For better or for worse, Yahoo! has always been a pretty siloed organization. Each major Business Unit is very much a reflection of its leader’s personality and style. While the famed re-org promises to reduce the number of these silos (and make them more aligned with logically distinct business objectives), it shows no signs of reducing the autonomy of BU leadership — which is a great thing in my book.
The head of the BU in which I work, Connected Life, is Marco Boerries. And he is one of the main reasons I’ve remained at Yahoo! through all of the shit that has gone on in the last 18 months or so (there’s a big part of your answer Kareem). This is where the siloes come in handy — no matter how crazy things have gotten in YMG or with Panama, those of us in Marco’s world have been able to focus on our goals and have largely had the tools to achieve them.
For those of you not in the know, the mission of the Connected Life BU is to extend Yahoo! “beyond the browser” — specifically, that means mobile, digital home, and the PC desktop. Working in Connected Life is all about taking bleeding edge products and technologies and bringing them to Yahoo!’s mainstream audience, which is extremely challenging but always exciting. And, to my initial point, it’s also a lot about executing on Marco’s personal vision for how consumers will use Yahoo! across devices. Now, normally that would irk someone as headstrong as me — having to follow someone else’s lead. And at times, Marco and I have had some pretty heated debates. But for me, and a lot of other people I respect, it’s pretty hard to disagree with most of what Marco wants to get done.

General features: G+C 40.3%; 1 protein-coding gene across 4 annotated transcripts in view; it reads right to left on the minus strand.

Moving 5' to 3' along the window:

Back in November, Marco was asked to deliver the opening keynote at >play. It provided a rare public glimpse into the philsophy that drives the vision behind some of the most interesting (IMHO) things going on at Yahoo! today. I posted about it at the time, and vowed to put the full deck up at some point.
So, here it is: http://straussnet.gorjk.com/random/PlayKeynote.pps
Technology = Consumer Empowerment
The Internet is the Ultimate Democratizing Innovation
Delivering Consumers What They Want is the Best Strategy
Case Study — Digital Music:
iPod/iTunes/iTMS = total vertical integration ->
Plays for Sure = completely open ecosystem ->
Zune = total vertical integration
There is Another Way
You don’t have to build everything yourself, but you can’t leave it all to chance either
Through close partnership with industry-leading network operators and OEM’s, Yahoo! is extending our consumer-centric view across the value chain
What Consumers Want
It’s Not About Bringing the Device to the Internet
It’s About Bringing the Internet into the Device
Device-Optimized Experiences Leverage Features Unique to the Device
Example — Flickr:
Mobile Phone = Upload -> TV = View -> PC = Manage
What About Content?
Publishers want their Content Distributed as Widely as their Business Model allows
The Internet is Lowering Costs and Enabling New Business Models
Content Delivery is no longer a Publisher Pain Point
Content is no longer Scarce
Consumers care about the Relevance of Content, not it’s Source — “Tier 1 to Me”
“Context is King”
Social Relevance is the Key
Too Much Choice is the new Consumer Pain Point
Attention Management is the new Frontier of Innovation
The Evolution of Attention Management — Web Content:
Editorial = Y! Directory ->
Automated = Google Search; Y! Search ->
Social = del.icio.us; Digg; Y! MyWeb; Technorati
– “Context is King” comes from a presentation Randy‘s been giving inside Y! and has promised to blog about (going all the way back to this post)
– “Attention Management” is a term I first heard from Ian
– 9 days after Marco delivered this presentation, Bear Sterns released a report called “The Long Tail: Why Aggregation & Context and Not (Necessarily) Content are King in Entertainment”